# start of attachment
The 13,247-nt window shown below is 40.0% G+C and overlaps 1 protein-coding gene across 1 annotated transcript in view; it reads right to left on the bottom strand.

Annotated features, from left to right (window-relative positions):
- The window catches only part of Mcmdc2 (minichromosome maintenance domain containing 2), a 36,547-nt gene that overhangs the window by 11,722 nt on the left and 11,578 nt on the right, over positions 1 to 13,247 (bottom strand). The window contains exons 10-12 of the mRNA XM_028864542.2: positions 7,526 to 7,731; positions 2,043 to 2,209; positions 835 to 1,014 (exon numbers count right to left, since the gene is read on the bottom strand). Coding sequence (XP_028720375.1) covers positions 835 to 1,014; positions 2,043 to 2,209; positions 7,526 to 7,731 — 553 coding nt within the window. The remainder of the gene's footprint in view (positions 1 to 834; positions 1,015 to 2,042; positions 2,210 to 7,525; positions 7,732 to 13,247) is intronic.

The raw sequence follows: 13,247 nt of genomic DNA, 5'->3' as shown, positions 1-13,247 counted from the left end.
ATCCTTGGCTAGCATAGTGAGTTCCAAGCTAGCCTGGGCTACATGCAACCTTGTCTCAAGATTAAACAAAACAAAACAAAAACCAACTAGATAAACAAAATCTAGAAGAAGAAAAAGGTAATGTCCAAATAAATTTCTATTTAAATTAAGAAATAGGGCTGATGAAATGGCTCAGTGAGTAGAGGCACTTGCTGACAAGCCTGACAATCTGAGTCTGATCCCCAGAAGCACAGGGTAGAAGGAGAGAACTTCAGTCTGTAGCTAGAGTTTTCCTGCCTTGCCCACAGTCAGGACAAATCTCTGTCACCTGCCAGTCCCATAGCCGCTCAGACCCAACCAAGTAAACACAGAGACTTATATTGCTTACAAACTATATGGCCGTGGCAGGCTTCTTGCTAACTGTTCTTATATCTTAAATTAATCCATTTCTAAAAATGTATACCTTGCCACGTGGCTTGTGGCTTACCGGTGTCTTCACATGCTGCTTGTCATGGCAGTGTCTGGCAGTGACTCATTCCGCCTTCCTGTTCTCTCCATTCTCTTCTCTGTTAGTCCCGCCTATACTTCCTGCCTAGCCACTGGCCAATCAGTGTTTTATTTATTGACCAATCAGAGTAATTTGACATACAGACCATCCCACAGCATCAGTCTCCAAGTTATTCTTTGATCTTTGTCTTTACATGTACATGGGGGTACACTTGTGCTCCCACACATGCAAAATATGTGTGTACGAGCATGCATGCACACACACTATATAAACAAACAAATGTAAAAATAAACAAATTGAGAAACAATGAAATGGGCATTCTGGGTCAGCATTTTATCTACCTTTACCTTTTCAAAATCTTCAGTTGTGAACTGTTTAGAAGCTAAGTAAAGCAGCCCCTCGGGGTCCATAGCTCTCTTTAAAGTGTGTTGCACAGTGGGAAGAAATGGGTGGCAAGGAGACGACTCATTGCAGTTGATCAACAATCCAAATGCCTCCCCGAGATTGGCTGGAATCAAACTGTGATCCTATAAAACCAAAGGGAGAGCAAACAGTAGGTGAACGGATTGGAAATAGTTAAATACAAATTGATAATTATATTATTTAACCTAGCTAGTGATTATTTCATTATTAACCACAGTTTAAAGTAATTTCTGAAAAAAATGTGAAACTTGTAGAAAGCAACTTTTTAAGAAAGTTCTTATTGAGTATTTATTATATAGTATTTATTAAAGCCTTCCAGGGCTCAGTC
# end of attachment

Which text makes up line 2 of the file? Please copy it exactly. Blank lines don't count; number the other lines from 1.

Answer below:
Annotated features, from left to right (window-relative positions):